Cardiovascular diseases are an important public health problem because they represent a major cause of death
worldwide. The pathophysiology of these chronic diseases is defined, among others, by an excess of reactive oxygen
species production, a defect of endothelium-dependent vasodilation, a high blood pressure or a modification of platelet
function. Epidemiological studies suggest that the beneficial cardiovascular health effects of diets rich in fruits and
vegetables are, in part, mediated by their flavonoid content, with particular benefits provided by members of this family
such as epigallocatechin gallate, quercetin or delphinidin. Many studies show that these phytochemicals are promising
natural compounds to prevent cardiovascular diseases associated with endothelial dysfunction. Mechanistically, shortterm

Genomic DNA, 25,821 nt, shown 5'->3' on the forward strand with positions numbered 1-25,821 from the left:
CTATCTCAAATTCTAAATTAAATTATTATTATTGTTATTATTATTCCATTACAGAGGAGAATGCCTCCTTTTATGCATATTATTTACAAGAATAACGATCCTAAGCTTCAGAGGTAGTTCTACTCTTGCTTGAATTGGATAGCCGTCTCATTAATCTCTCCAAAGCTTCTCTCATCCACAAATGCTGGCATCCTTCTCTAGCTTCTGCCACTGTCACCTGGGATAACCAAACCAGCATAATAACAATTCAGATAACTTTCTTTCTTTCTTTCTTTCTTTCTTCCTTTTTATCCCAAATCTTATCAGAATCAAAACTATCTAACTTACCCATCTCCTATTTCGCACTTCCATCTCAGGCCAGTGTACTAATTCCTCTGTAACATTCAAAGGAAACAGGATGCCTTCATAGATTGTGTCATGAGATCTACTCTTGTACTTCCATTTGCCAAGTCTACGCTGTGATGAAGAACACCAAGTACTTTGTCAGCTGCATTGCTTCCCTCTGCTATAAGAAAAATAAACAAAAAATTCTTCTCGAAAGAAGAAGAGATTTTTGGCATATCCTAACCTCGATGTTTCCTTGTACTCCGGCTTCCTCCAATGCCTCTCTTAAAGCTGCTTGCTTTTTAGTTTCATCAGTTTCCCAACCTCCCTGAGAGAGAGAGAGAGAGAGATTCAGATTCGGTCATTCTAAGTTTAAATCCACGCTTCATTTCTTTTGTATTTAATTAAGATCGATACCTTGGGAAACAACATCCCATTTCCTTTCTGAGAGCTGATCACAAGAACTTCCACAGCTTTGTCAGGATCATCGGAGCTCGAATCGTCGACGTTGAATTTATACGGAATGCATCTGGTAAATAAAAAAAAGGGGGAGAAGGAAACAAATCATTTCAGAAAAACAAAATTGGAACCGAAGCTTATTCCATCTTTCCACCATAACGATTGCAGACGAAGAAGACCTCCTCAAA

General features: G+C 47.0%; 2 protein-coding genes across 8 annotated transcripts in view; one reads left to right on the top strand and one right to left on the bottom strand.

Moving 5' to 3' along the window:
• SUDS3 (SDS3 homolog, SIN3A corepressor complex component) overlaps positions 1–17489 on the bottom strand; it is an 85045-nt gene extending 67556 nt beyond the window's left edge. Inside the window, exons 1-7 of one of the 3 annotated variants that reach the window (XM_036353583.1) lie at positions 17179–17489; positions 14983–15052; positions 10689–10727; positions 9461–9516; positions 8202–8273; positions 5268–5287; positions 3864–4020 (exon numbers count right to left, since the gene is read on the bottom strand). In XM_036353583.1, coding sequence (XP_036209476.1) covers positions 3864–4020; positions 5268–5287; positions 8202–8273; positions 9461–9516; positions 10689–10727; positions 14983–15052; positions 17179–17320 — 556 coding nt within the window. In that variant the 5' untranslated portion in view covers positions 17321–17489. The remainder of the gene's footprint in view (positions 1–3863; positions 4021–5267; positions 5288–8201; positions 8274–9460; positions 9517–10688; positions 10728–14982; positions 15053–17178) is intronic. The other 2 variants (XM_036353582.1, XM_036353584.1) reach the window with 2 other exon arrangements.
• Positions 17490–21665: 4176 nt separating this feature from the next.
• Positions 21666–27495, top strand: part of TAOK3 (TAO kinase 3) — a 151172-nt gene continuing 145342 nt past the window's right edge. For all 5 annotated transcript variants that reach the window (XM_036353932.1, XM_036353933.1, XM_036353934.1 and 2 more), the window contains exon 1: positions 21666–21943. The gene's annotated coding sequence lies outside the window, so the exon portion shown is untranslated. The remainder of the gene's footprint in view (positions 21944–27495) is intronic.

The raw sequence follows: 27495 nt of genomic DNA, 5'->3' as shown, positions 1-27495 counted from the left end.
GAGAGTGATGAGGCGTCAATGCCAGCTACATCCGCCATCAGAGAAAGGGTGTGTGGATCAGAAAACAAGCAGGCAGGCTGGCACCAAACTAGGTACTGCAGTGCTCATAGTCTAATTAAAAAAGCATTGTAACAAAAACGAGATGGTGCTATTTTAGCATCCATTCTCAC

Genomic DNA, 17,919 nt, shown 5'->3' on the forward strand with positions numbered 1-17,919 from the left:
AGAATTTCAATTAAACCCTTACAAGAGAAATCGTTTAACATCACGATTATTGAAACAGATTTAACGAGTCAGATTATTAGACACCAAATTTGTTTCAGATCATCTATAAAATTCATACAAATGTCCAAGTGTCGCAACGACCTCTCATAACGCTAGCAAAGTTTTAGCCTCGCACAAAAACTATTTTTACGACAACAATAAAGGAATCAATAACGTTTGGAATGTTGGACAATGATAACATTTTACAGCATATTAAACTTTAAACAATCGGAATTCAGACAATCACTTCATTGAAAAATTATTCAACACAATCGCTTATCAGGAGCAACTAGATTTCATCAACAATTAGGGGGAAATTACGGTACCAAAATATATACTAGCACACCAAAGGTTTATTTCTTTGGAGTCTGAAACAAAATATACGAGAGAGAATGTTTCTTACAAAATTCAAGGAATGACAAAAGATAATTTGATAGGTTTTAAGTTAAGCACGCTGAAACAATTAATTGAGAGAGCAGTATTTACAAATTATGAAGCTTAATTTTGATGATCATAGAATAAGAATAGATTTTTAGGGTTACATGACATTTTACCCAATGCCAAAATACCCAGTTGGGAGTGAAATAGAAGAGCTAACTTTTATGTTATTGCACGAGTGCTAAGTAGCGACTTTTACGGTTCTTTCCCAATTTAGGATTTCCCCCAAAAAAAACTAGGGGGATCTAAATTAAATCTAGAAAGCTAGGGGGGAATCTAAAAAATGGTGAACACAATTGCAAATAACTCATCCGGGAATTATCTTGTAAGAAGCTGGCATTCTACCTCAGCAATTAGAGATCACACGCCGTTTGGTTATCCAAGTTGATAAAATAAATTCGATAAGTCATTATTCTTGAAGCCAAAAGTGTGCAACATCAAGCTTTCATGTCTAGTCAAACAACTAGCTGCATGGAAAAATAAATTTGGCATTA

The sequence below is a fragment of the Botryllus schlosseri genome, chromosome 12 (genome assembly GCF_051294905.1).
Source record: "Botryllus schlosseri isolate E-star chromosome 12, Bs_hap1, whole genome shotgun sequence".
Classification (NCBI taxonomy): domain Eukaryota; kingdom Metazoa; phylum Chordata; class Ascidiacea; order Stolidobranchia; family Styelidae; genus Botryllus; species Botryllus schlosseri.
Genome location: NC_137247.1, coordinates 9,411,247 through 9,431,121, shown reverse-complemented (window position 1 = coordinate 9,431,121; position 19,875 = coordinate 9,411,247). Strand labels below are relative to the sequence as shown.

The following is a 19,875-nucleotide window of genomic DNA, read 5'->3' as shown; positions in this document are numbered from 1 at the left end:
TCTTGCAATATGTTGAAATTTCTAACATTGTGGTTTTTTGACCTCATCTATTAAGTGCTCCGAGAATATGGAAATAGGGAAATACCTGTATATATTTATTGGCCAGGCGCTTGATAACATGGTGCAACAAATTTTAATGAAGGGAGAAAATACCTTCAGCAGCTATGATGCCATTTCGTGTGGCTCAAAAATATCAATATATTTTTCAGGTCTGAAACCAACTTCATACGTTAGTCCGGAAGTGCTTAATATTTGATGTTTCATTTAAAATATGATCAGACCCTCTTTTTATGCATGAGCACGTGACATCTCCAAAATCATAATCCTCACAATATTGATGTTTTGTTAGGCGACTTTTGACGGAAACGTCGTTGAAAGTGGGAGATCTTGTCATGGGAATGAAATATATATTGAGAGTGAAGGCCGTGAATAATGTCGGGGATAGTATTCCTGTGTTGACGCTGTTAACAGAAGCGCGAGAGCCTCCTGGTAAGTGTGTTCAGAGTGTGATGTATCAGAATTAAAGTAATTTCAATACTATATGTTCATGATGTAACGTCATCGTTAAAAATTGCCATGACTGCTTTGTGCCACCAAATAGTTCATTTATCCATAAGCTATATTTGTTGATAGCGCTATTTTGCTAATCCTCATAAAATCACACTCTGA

effects on endothelium-dependent vasodilation following the consumption of these flavonoids have been linked to an
increased nitric oxide bioactivity. Moreover, besides their well-described antioxidant properties, these flavonoids are able
to prevent endothelial cell apoptosis and to modulate various signaling pathways leading to inflammation. Therefore, this
review attempts to outline our understanding about the pleiotropic beneficial effects of epigallocathecin gallate, quercetin
or delphinidin on cardiovascular diseases associated with endothelial dysfunction. Furthermore, this review aims to
identify the potential protective vascular effects of these flavonoids and their therapeutic value in cardiovascular medicine.
Apoptosis, atherosclerosis, cardiovascular diseases, endothelial dysfunction, flavonoids, inflammation, thrombosis.
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